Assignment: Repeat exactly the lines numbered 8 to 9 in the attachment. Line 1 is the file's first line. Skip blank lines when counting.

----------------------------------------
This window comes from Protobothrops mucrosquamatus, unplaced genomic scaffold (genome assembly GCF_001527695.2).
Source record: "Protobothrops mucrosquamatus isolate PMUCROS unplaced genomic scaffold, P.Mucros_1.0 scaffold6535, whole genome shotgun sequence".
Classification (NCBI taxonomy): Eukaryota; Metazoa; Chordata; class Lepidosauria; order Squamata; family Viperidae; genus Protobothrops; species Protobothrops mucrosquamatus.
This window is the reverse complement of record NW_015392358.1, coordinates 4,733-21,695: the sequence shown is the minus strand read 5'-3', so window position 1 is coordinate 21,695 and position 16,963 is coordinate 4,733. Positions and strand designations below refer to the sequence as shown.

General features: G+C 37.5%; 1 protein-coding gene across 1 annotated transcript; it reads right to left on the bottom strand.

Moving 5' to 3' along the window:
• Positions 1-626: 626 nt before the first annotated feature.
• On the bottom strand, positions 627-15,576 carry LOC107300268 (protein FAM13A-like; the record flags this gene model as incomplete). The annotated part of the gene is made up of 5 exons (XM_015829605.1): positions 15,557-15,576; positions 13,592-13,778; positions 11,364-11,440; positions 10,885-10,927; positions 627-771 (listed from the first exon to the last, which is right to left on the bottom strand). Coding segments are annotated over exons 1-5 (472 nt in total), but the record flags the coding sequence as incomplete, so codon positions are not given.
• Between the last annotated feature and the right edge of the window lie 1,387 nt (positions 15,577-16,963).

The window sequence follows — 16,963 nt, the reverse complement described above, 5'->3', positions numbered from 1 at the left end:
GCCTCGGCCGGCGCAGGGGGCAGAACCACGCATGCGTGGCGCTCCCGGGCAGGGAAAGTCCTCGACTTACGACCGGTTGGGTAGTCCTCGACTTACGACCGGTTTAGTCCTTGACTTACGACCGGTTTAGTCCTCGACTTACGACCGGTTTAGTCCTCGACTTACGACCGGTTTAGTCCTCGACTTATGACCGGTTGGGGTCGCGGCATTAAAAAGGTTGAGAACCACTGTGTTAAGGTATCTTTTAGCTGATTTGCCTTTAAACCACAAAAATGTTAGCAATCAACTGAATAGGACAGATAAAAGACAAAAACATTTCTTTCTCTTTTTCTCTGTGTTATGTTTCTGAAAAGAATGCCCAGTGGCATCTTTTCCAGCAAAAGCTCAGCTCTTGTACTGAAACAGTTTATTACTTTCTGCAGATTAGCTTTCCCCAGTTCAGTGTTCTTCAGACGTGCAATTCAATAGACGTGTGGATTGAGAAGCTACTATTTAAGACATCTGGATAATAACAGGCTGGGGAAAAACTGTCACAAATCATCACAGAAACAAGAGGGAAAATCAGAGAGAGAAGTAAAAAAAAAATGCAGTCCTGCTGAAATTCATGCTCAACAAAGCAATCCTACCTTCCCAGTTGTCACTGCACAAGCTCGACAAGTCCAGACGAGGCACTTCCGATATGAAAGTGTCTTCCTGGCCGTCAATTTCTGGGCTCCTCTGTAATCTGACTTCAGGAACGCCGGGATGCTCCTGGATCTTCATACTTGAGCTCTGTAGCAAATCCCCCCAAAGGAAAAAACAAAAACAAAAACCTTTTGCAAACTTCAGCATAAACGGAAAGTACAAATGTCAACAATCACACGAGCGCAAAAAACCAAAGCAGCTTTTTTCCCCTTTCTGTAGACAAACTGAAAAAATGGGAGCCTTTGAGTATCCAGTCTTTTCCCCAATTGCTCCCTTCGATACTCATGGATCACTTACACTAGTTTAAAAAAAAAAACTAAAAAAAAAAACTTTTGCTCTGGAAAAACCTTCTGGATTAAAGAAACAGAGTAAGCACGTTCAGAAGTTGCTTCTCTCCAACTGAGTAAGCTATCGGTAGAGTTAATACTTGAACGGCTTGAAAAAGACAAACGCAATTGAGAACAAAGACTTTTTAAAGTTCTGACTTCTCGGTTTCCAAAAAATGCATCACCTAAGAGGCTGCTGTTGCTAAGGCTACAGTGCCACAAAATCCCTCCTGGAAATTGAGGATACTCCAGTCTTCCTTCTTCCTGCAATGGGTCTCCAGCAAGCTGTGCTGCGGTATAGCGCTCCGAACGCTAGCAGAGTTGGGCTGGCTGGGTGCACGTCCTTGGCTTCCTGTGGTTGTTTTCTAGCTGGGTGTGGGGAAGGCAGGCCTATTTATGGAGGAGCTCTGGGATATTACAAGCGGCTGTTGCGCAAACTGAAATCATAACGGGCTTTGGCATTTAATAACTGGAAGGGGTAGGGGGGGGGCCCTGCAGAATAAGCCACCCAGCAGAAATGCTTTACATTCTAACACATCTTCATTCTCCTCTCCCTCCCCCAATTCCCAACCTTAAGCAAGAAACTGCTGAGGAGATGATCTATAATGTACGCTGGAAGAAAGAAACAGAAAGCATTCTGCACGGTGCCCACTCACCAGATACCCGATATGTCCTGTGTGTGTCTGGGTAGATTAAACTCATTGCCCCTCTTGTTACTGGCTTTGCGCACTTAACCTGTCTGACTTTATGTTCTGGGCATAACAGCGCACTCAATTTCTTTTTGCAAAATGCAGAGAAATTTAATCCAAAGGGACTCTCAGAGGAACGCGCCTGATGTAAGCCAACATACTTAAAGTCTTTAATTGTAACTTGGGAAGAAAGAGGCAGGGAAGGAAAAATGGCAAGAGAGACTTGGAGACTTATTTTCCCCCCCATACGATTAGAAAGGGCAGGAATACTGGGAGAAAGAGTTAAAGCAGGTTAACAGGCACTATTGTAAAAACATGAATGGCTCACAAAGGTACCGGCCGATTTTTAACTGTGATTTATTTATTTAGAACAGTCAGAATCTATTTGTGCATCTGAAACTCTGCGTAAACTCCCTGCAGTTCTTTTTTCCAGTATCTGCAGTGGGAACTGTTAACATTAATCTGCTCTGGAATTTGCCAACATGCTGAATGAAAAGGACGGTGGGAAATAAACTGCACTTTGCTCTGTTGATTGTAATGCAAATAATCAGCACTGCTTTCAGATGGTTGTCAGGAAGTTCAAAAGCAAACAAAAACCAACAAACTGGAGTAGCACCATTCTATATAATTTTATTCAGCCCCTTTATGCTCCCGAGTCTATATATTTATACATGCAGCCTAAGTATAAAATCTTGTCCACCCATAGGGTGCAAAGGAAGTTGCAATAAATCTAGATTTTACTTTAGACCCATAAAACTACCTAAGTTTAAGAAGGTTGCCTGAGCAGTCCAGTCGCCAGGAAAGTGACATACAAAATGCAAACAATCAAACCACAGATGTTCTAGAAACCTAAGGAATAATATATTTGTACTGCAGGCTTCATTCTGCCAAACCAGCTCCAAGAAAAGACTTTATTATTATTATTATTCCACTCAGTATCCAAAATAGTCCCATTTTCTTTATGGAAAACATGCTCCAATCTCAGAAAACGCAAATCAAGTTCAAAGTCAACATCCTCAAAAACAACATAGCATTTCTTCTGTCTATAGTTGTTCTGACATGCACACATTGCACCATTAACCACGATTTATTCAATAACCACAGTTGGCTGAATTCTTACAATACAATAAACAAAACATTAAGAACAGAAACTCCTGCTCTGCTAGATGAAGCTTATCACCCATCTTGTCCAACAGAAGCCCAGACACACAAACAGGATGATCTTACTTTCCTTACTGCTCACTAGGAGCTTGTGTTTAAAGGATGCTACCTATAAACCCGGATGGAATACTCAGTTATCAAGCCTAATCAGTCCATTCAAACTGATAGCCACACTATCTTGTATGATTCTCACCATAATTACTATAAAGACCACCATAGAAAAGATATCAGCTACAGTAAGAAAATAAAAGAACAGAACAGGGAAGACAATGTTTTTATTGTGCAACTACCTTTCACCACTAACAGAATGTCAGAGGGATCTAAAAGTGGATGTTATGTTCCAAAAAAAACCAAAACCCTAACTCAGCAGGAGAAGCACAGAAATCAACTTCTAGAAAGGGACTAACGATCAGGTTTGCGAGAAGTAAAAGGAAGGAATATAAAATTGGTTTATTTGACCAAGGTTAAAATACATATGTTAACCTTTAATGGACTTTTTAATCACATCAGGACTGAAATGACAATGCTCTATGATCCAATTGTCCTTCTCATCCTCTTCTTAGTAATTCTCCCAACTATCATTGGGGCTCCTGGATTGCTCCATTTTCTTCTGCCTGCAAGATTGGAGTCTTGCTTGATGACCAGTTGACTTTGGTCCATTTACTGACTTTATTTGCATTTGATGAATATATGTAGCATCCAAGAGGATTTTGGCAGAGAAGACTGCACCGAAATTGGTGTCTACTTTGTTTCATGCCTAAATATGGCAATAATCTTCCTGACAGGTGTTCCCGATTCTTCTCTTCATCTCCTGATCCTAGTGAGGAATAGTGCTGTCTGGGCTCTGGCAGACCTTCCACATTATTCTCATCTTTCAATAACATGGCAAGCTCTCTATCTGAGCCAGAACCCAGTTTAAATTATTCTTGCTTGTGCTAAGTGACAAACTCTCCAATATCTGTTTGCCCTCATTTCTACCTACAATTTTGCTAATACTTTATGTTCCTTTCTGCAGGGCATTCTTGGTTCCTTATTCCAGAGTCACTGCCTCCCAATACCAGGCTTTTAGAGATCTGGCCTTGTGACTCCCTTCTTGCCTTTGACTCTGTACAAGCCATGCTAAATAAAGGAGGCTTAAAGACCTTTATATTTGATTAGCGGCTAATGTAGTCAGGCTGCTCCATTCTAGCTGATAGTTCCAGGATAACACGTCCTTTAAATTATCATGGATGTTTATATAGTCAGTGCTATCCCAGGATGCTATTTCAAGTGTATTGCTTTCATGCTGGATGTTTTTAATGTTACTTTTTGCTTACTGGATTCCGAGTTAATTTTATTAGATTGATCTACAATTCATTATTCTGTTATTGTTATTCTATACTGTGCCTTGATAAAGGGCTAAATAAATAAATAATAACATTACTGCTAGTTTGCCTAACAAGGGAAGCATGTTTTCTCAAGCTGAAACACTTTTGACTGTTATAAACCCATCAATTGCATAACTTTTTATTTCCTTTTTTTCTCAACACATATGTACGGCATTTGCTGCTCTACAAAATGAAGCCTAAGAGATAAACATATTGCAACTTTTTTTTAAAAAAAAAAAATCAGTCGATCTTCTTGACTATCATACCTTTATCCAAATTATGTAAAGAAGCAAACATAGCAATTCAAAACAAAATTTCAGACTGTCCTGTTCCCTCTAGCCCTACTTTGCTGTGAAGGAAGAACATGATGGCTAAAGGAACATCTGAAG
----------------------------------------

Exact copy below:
• On the bottom strand, positions 627-15,576 carry LOC107300268 (protein FAM13A-like; the record flags this gene model as incomplete). The annotated part of the gene is made up of 5 exons (XM_015829605.1): positions 15,557-15,576; positions 13,592-13,778; positions 11,364-11,440; positions 10,885-10,927; positions 627-771 (listed from the first exon to the last, which is right to left on the bottom strand). Coding segments are annotated over exons 1-5 (472 nt in total), but the record flags the coding sequence as incomplete, so codon positions are not given.
• Between the last annotated feature and the right edge of the window lie 1,387 nt (positions 15,577-16,963).